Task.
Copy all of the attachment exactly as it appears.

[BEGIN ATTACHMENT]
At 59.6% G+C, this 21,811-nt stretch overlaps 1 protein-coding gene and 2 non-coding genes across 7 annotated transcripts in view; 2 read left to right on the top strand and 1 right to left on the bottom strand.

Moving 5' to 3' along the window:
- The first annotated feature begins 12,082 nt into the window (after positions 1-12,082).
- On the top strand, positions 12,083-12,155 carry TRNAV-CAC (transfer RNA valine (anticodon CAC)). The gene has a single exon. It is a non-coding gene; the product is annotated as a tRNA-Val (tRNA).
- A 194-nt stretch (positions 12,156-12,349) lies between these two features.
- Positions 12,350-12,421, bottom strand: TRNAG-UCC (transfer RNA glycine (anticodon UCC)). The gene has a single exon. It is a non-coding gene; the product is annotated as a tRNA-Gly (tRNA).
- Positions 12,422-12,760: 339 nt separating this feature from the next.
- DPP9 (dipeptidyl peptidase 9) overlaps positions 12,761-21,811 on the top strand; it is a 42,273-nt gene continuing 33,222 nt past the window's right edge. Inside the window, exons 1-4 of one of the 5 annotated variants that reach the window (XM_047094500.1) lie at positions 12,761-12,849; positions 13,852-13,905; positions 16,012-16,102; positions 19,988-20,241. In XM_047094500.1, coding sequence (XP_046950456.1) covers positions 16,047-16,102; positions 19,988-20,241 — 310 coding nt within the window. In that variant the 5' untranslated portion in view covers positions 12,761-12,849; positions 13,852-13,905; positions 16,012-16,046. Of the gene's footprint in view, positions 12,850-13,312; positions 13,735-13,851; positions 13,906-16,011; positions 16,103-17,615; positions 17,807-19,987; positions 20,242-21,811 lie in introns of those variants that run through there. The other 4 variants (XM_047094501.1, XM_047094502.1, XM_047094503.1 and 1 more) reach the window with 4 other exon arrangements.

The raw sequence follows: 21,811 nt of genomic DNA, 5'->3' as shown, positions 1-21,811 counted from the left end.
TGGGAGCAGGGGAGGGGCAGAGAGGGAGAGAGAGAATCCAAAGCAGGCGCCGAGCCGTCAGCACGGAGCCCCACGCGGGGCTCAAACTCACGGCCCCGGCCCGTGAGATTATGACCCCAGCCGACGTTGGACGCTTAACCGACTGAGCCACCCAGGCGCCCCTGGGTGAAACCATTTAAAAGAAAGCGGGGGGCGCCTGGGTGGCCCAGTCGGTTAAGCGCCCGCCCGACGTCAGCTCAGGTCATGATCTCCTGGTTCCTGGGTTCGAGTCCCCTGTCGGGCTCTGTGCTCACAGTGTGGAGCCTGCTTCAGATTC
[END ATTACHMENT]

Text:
At 59.6% G+C, this 21,811-nt stretch overlaps 1 protein-coding gene and 2 non-coding genes across 7 annotated transcripts in view; 2 read left to right on the top strand and 1 right to left on the bottom strand.

Moving 5' to 3' along the window:
- The first annotated feature begins 12,082 nt into the window (after positions 1-12,082).
- On the top strand, positions 12,083-12,155 carry TRNAV-CAC (transfer RNA valine (anticodon CAC)). The gene has a single exon. It is a non-coding gene; the product is annotated as a tRNA-Val (tRNA).
- A 194-nt stretch (positions 12,156-12,349) lies between these two features.
- Positions 12,350-12,421, bottom strand: TRNAG-UCC (transfer RNA glycine (anticodon UCC)). The gene has a single exon. It is a non-coding gene; the product is annotated as a tRNA-Gly (tRNA).
- Positions 12,422-12,760: 339 nt separating this feature from the next.
- DPP9 (dipeptidyl peptidase 9) overlaps positions 12,761-21,811 on the top strand; it is a 42,273-nt gene continuing 33,222 nt past the window's right edge. Inside the window, exons 1-4 of one of the 5 annotated variants that reach the window (XM_047094500.1) lie at positions 12,761-12,849; positions 13,852-13,905; positions 16,012-16,102; positions 19,988-20,241. In XM_047094500.1, coding sequence (XP_046950456.1) covers positions 16,047-16,102; positions 19,988-20,241 — 310 coding nt within the window. In that variant the 5' untranslated portion in view covers positions 12,761-12,849; positions 13,852-13,905; positions 16,012-16,046. Of the gene's footprint in view, positions 12,850-13,312; positions 13,735-13,851; positions 13,906-16,011; positions 16,103-17,615; positions 17,807-19,987; positions 20,242-21,811 lie in introns of those variants that run through there. The other 4 variants (XM_047094501.1, XM_047094502.1, XM_047094503.1 and 1 more) reach the window with 4 other exon arrangements.

The raw sequence follows: 21,811 nt of genomic DNA, 5'->3' as shown, positions 1-21,811 counted from the left end.
TGGGAGCAGGGGAGGGGCAGAGAGGGAGAGAGAGAATCCAAAGCAGGCGCCGAGCCGTCAGCACGGAGCCCCACGCGGGGCTCAAACTCACGGCCCCGGCCCGTGAGATTATGACCCCAGCCGACGTTGGACGCTTAACCGACTGAGCCACCCAGGCGCCCCTGGGTGAAACCATTTAAAAGAAAGCGGGGGGCGCCTGGGTGGCCCAGTCGGTTAAGCGCCCGCCCGACGTCAGCTCAGGTCATGATCTCCTGGTTCCTGGGTTCGAGTCCCCTGTCGGGCTCTGTGCTCACAGTGTGGAGCCTGCTTCAGATTC